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NANCE AND DIAZ: Supreme Court’s power trip
Justices usurp Congress’ tax-writing role
What just happened to my health care? With the Supreme Court’s ruling Thursday on Obamacare, the high court has forever altered the carefully delineated balance of powers established by our founders in the Constitution. It has written a blank check that allows the federal government to intrude in Americans’ personal lives like never before in history. It was a sad day for America.
The court correctly concluded that the individual mandate could not survive under the Commerce Clause or the “Necessary and Proper Clause” of the Constitution. Yet itchanged the justification for the statute to uphold the penalty for not obtaining insurance as a “tax,” therefore rendering it constitutional. That is not the proper role of the Supreme Court.
The court is free to interpret legislation but not to rewrite it. The dissenting justices noted as much, framing the issue in the proper way: “The issue is not whether Congress had the power to frame the minimum-coverage provision as a tax, but whether it did so.”
It most certainly did not.
One of the reasons this legislation passed in the first place was that it was sold asnot being a tax. President Obama made that clear. He famously said: “[F]or us to say that you’ve got to take a responsibility to get health insurance is absolutely not a tax increase. What it’s saying is, is that we’re not going to have other people carrying your burdens for you anymore than the fact that right now everybody in America, just about, has to get auto insurance. Nobody considers that a tax increase.”
The bill itself refers to the provision as a “penalty,” not as a tax. There is no question that was the intent. Even the court treats it as a penalty for purposes of the Anti-Injunction Act (AIA). Yet it has helped the government perpetrate an unprecedented fraud on Americans by turning around and treating it as a tax for constitutional purposes.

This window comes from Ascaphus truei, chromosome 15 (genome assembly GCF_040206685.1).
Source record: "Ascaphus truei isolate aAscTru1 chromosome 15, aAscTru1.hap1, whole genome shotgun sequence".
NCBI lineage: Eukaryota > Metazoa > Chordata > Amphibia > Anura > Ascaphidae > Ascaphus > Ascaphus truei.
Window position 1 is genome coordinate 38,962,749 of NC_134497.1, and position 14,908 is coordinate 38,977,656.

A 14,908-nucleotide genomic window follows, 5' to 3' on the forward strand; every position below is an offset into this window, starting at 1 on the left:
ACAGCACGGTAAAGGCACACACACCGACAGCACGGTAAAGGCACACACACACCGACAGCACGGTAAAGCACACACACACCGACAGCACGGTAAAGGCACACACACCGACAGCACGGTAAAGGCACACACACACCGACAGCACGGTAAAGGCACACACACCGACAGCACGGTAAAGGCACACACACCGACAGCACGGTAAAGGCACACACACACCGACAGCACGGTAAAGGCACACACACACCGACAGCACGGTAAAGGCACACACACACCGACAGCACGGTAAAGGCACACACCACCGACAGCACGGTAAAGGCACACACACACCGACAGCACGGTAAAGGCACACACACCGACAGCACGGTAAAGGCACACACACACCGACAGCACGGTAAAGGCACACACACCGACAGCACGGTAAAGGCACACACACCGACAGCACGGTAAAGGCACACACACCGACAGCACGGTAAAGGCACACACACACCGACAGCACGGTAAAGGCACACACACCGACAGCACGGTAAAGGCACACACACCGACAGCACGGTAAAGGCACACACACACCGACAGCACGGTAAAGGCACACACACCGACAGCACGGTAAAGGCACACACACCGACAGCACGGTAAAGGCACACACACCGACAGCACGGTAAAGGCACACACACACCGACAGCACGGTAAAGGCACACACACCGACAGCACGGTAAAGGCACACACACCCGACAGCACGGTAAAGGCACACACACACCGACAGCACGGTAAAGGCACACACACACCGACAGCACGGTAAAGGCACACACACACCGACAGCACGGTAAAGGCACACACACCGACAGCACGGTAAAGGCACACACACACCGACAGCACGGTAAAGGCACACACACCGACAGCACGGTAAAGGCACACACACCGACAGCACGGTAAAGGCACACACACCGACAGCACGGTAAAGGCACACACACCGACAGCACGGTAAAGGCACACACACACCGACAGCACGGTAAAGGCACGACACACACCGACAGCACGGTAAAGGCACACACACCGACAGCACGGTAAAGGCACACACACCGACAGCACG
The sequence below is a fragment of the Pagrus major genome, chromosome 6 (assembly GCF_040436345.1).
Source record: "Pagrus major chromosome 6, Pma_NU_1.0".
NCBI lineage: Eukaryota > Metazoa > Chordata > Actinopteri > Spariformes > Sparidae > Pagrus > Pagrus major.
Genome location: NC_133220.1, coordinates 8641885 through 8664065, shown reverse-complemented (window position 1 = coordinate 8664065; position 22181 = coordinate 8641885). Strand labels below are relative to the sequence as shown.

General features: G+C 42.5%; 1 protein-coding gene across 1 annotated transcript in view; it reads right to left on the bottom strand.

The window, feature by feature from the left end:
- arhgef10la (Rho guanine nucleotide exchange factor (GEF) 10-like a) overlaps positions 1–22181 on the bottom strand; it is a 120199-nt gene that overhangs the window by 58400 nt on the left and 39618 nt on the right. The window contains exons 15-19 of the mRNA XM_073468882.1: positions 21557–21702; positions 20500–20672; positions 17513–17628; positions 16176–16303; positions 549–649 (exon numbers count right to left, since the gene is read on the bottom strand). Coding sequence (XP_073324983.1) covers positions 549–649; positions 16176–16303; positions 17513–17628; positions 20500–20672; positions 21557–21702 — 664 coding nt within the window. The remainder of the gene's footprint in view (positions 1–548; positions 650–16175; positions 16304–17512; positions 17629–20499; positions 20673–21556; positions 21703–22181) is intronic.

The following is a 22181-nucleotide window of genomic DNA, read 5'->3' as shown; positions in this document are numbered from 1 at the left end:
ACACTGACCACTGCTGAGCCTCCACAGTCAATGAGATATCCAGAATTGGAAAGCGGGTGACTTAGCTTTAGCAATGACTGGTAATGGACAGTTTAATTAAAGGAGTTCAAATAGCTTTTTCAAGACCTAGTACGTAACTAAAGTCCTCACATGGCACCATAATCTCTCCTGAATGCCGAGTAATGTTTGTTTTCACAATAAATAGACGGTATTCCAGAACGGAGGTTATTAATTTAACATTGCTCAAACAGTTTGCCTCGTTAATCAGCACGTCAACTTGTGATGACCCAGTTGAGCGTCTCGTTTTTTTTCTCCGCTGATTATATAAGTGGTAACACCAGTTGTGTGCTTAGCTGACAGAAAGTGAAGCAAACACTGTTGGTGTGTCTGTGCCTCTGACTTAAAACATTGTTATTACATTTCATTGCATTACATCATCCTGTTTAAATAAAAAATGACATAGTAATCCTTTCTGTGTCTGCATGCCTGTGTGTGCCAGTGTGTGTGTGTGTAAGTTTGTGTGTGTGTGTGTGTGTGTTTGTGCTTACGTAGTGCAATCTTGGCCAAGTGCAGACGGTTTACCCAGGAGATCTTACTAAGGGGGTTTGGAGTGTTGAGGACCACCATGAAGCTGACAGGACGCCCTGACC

Never before had the court held that something that was not a tax for AIA purposes was nevertheless a tax for purposes of the taxing power under the Constitution. We are deeply disappointed that Chief Justice John G. Roberts Jr. fell for such a flawed line of reasoning.
The implications of this ruling go far beyond health care. As we have seen already with the impact of the contraception mandate on our religious liberty, there are far-reaching consequences to giving Congress this type of power. These were the very consequences our founders warned against. It is the reason they created this tension between the three branches of government. The Supreme Court failed to live up to its role.
Congress must, therefore, act immediately to repeal this horrendous legislation with common-sense health care reform that actually can make health care more affordable while at the same time protecting our freedoms. The Congressional Budget Office estimates that the president’s health care plan will cost $1.76 trillion over the next 10 years. It creates more than 150 new boards, agencies and programs that will make our health care decisions for us. Now that the Supreme Court has deemed it a tax, Obamacare will become one of the biggest tax increases on middle-class families in history.
We simply must not stand for it. We are encouraged that the House of Representatives already has scheduled a vote to commence the process of repeal on July 11, but the one thing we can take from this whole episode is that it is up to us. “We the people” must make our voices heard. This is not a time to sit silent and wait for Congress to take the next steps. We must demand them.
That is why we cannot overstate the impact this will have on the upcoming presidential election. If this legislation is ever going to be fully repealed, Americans must take to the polls. Concerned Women for America (CWA) is in full gear with our biggest get-out-the-vote effort ever, She Votes 2012, making sure we elect people who will listen to the real needs of Americans.
As the nation’s largest public-policy women’s organization, CWA knows that women make 80 percent of the health care decisions for their families and are likely to be the caretaker if someone in the family falls ill. We also know that women account for 60 percent of the costs incurred at doctors’ offices.
We know what’s at stake. Are we up to the challenge?
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